In applying for an RM1 million loan through a non-existent scheme advertised on Facebook, a Sabah woman ended up RM103,000 poorer.
Initially, the 38-year-old accountant wanted to take a loan of RM50,000 and paid RM648 as a processing fee to the loan company on Sept 15.
According to district police chief Assistant Commissioner M Chandra, syndicates of such schemes often used social media to lure victims, offering them easy loans with low interest.
“All victims need to do is just provide details of their identity card, bank account, and Employees Provident Fund statement. The modus operandi is to convince the borrowers that their application has been approved before advising them to pay a processing fee in order to process the loan.
“That’s the catch. The accountant was duped into believing that her application was approved and because she trusted the company, she somehow applied for more, up to RM1 million.
“She paid RM103,000 over 12 transactions as processing fees. She paid the supposed fees in a day before realising she has fallen prey to a scam,” Chandra said at a press conference today.
He added that cases of non-existence loan scams have doubled.
Since last year, police have arrested seven people, four of whom were charged in court.
As for the Macau scam, 11 people duped of some RM728,904 have lodged police reports as of August this year compared to three cases with RM21,000 losses last year.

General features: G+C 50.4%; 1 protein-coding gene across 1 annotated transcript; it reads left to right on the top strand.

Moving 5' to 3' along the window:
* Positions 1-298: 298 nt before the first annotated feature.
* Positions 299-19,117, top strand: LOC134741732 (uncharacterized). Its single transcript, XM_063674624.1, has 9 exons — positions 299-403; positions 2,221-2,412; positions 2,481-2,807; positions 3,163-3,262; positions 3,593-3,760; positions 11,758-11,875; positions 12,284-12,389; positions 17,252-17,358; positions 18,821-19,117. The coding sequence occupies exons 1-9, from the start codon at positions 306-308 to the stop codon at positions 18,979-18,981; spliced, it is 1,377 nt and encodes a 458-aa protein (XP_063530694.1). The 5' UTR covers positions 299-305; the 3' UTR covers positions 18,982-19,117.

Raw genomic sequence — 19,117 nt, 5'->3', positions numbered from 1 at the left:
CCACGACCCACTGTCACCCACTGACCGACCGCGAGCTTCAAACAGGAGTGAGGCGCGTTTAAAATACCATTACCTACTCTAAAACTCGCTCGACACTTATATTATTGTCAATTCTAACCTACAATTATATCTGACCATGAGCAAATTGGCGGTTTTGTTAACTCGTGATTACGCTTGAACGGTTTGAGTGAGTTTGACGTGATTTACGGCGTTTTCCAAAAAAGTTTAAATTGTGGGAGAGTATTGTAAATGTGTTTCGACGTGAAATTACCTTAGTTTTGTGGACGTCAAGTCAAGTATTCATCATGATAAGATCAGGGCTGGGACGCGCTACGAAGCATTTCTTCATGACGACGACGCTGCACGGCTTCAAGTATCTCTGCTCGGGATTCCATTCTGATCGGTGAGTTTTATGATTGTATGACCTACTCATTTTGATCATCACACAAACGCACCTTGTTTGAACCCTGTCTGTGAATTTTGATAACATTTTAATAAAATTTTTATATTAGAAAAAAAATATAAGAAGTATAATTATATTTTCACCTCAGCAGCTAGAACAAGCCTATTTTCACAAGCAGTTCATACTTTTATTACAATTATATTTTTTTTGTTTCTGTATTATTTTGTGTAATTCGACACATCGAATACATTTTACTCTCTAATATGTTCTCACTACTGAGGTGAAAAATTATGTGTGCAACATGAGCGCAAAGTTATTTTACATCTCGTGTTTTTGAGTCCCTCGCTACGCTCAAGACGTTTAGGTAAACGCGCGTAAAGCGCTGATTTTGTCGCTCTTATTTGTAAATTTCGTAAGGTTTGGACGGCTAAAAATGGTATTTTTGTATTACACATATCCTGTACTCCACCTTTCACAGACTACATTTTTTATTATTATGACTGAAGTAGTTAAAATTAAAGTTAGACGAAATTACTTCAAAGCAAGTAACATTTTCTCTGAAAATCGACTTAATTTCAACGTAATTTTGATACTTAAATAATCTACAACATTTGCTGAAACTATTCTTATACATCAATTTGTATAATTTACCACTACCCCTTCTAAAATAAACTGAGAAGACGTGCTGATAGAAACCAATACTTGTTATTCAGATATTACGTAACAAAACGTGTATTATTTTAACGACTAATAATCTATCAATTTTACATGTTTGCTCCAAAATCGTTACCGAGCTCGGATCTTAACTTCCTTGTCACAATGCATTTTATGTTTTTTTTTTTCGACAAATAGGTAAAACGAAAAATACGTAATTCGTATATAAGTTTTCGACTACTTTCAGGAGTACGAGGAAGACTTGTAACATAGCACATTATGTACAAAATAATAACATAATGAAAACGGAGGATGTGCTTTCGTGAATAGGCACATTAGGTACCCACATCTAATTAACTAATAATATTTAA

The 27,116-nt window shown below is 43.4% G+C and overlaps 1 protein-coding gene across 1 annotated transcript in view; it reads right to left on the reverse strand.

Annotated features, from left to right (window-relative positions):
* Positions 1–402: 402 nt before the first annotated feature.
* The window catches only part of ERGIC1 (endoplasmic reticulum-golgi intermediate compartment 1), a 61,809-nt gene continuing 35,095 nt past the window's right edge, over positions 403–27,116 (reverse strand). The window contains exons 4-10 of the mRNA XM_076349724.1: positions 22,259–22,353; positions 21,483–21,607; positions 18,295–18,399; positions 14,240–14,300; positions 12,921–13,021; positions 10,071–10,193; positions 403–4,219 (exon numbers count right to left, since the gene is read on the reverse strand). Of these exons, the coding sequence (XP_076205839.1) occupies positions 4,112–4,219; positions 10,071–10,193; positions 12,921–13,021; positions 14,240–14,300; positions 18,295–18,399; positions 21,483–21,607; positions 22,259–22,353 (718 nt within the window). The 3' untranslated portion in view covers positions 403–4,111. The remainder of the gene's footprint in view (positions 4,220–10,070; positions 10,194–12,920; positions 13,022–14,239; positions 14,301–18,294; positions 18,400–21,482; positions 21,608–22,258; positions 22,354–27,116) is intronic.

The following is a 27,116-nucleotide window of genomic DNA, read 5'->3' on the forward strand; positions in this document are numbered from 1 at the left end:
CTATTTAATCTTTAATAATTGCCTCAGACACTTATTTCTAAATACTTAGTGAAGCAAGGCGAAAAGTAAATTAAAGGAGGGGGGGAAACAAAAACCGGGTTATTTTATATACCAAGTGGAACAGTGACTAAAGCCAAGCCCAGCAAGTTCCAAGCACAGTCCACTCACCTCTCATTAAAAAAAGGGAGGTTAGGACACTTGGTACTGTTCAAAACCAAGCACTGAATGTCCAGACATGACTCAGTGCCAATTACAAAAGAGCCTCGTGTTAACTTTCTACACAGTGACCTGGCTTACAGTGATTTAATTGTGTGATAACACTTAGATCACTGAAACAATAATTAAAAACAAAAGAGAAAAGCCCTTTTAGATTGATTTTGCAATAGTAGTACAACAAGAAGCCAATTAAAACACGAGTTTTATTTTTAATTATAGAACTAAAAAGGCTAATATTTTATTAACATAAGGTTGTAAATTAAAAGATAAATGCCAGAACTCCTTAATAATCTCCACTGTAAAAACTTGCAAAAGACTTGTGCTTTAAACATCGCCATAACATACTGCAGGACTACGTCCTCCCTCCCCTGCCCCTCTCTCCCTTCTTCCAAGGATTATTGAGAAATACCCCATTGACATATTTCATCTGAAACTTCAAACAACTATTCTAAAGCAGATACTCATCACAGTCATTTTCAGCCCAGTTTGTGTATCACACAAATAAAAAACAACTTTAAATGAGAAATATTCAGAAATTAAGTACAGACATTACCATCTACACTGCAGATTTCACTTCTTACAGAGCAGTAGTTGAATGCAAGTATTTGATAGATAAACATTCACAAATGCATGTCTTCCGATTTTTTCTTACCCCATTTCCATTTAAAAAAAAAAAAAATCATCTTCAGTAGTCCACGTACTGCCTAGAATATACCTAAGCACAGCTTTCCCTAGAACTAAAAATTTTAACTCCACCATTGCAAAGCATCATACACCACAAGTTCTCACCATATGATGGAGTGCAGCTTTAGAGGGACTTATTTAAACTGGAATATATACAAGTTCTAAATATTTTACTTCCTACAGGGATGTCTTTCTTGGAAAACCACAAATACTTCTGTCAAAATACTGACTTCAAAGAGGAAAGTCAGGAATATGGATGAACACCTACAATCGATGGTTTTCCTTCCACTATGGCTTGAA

These two scams and the African fraud, which involved victims being courted before they are conned, are the three popular scamming techniques.
Despite numerous police advice and warnings, he said professional and educated individuals were still falling prey to telephone and online scams.
“The latest report we received (with regards to Macau scam) involved a 64-year-old woman, who lost RM280,000 in Jun 22,” Chandra said.
In the incident, Chandra said the woman received a phone call, alerting her that her credit card had been used to purchase RM4,000 worth of diamond jewellery.
As per the modus operandi, the caller gave a bogus bank contact number for the victim to verify the alleged misuse of her credit card.
“The phony bank officer will verify the claim and provide another number of a supposedly Bank Negara officer, who will then advise victims to transfer their money to other accounts provided by the officer.
“In the latest case, the 64-year-old woman transferred RM280,000 to six accounts within two days before lodging a police report after realising she was duped,” Chandra said.
He advised the people not to resort to illegal loan schemes and to personally contact their bank or inform family members if they suspect something is amiss when they receive unknown calls.